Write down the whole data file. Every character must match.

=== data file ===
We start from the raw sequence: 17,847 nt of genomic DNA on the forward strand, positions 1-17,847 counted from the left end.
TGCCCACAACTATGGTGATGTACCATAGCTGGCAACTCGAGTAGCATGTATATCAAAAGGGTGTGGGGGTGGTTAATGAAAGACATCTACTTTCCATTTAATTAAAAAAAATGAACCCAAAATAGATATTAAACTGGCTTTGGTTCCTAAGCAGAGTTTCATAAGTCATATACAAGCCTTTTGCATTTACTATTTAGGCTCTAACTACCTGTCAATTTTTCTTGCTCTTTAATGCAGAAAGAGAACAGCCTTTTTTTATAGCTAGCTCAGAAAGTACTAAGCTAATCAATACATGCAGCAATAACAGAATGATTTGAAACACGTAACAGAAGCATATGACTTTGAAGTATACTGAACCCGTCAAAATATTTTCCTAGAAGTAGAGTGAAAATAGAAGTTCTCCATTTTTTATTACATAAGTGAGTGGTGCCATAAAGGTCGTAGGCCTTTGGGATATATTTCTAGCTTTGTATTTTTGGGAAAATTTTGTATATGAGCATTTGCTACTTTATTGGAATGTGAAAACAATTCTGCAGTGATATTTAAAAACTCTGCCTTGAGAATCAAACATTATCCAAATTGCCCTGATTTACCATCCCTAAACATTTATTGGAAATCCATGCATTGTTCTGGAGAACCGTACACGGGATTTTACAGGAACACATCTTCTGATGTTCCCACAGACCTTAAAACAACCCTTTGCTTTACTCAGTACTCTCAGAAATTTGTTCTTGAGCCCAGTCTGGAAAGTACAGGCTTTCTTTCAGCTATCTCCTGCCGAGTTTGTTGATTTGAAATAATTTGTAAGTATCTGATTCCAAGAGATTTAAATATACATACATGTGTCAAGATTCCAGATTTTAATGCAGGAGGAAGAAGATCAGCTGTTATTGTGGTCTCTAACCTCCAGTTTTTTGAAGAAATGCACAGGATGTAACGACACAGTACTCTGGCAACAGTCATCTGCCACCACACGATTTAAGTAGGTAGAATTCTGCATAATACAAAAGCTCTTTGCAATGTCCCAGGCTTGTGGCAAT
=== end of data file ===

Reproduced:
We start from the raw sequence: 17,847 nt of genomic DNA on the forward strand, positions 1-17,847 counted from the left end.
TGCCCACAACTATGGTGATGTACCATAGCTGGCAACTCGAGTAGCATGTATATCAAAAGGGTGTGGGGGTGGTTAATGAAAGACATCTACTTTCCATTTAATTAAAAAAAATGAACCCAAAATAGATATTAAACTGGCTTTGGTTCCTAAGCAGAGTTTCATAAGTCATATACAAGCCTTTTGCATTTACTATTTAGGCTCTAACTACCTGTCAATTTTTCTTGCTCTTTAATGCAGAAAGAGAACAGCCTTTTTTTATAGCTAGCTCAGAAAGTACTAAGCTAATCAATACATGCAGCAATAACAGAATGATTTGAAACACGTAACAGAAGCATATGACTTTGAAGTATACTGAACCCGTCAAAATATTTTCCTAGAAGTAGAGTGAAAATAGAAGTTCTCCATTTTTTATTACATAAGTGAGTGGTGCCATAAAGGTCGTAGGCCTTTGGGATATATTTCTAGCTTTGTATTTTTGGGAAAATTTTGTATATGAGCATTTGCTACTTTATTGGAATGTGAAAACAATTCTGCAGTGATATTTAAAAACTCTGCCTTGAGAATCAAACATTATCCAAATTGCCCTGATTTACCATCCCTAAACATTTATTGGAAATCCATGCATTGTTCTGGAGAACCGTACACGGGATTTTACAGGAACACATCTTCTGATGTTCCCACAGACCTTAAAACAACCCTTTGCTTTACTCAGTACTCTCAGAAATTTGTTCTTGAGCCCAGTCTGGAAAGTACAGGCTTTCTTTCAGCTATCTCCTGCCGAGTTTGTTGATTTGAAATAATTTGTAAGTATCTGATTCCAAGAGATTTAAATATACATACATGTGTCAAGATTCCAGATTTTAATGCAGGAGGAAGAAGATCAGCTGTTATTGTGGTCTCTAACCTCCAGTTTTTTGAAGAAATGCACAGGATGTAACGACACAGTACTCTGGCAACAGTCATCTGCCACCACACGATTTAAGTAGGTAGAATTCTGCATAATACAAAAGCTCTTTGCAATGTCCCAGGCTTGTGGCAAT